When people started calling my former employer Sensible Investing TV “the anti-CNBC”, we wore it as a badge of honour. It’s not that CNBC is bad. On the contrary, it’s well produced and presented very professionally. The problem for me is that, other than entertainment, I fail to see any useful purpose that CNBC and channels like it possibly serve.
Don’t get me wrong, business news is interesting and important. It’s part of our everyday lives. If the bank I use receives a massive fine for misleading customers, I want to know about it. Ditto if the firm where my brother or best friend works is closing down or shedding jobs. As a business owner I like to have a feel for the general direction the economy’s heading in. And, yes, I’m interested to learn if there’s a new iPhone coming out. I wish there were more of these sorts of stories on the likes of CNBC.
What I object to is the way these channels set themselves up as a fount of wisdom for investors. They constantly speculate as to which markets, sectors, regions or individual securities are on the way up or down. They speak to “experts” who are little or no better than the rest of us at predicting the future and who, far worse, are often conflicted; in other words they have a vested interest in saying what they do.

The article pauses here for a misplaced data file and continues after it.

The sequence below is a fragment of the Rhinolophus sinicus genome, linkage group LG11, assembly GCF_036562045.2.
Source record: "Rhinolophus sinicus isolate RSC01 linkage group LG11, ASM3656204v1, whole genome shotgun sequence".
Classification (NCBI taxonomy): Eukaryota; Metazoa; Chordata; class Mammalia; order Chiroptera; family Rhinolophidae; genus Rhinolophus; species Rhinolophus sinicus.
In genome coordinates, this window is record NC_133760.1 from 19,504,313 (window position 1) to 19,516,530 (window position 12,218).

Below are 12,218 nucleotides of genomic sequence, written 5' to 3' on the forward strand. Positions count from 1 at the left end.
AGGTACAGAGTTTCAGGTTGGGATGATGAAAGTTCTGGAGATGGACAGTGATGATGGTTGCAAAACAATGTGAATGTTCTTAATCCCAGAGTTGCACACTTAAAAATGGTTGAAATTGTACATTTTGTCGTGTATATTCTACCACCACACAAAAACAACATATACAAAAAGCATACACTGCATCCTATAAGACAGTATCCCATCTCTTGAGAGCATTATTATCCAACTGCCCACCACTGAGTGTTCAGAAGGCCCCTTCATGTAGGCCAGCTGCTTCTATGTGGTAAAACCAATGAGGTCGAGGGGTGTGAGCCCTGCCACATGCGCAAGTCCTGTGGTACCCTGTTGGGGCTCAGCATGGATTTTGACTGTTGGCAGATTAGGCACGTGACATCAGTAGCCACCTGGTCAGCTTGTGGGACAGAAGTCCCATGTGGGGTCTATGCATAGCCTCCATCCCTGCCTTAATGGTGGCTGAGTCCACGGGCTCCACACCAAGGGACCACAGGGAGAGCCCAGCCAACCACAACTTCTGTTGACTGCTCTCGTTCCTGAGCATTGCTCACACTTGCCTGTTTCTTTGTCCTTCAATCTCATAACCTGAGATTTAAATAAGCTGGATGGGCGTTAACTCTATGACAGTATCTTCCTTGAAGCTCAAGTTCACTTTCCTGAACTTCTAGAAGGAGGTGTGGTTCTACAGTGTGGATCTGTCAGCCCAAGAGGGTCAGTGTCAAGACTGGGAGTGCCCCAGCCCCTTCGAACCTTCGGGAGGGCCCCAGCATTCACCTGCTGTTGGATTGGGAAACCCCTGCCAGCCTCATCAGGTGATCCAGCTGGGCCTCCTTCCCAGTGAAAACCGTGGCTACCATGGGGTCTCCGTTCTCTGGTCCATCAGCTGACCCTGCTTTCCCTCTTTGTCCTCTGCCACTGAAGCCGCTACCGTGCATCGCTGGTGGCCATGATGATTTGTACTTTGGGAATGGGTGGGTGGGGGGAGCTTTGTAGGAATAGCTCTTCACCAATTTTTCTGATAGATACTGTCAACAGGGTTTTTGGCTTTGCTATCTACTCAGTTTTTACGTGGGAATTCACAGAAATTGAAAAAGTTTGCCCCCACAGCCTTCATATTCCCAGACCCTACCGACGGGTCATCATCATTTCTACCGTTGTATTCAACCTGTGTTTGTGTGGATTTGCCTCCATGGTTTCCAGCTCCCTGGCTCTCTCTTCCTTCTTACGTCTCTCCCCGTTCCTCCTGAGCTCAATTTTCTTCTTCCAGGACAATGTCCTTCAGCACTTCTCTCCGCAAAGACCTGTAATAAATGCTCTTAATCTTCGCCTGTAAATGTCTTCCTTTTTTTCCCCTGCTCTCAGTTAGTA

I’m sure the journalists who work on these channels would say that they’re helping to inform investors and that, armed with that information, their viewers are able to make better investment decisions. Unfortunately the research shows the very opposite is true, that media coverage exacerbates behavioural biases and ends up boosting the profits of fund houses and brokers at the expense of ordinary investors.
Indeed it’s during times of market turbulence like the one we’re currently experiencing that media coverage is most likely to impact negatively on investor behaviour. Anyone fretting about the markets should try switching over to Sky Sports or Comedy Central for the next few weeks. Better still, take Rick Ferri’s advice and turn off all your electronic devices and read a good book.
I’m currently supporting efforts by the Florida-based author and wealth management consultant Dan Solin to fund a regular financial talk show on public television in the US to counter the unhelpful messages that channels like CNBC put out. If you can support this initiative — financially or otherwise — please do.
In any case, I can highly recommend you read Dan’s two-part blog on this subject for the Huffington Post: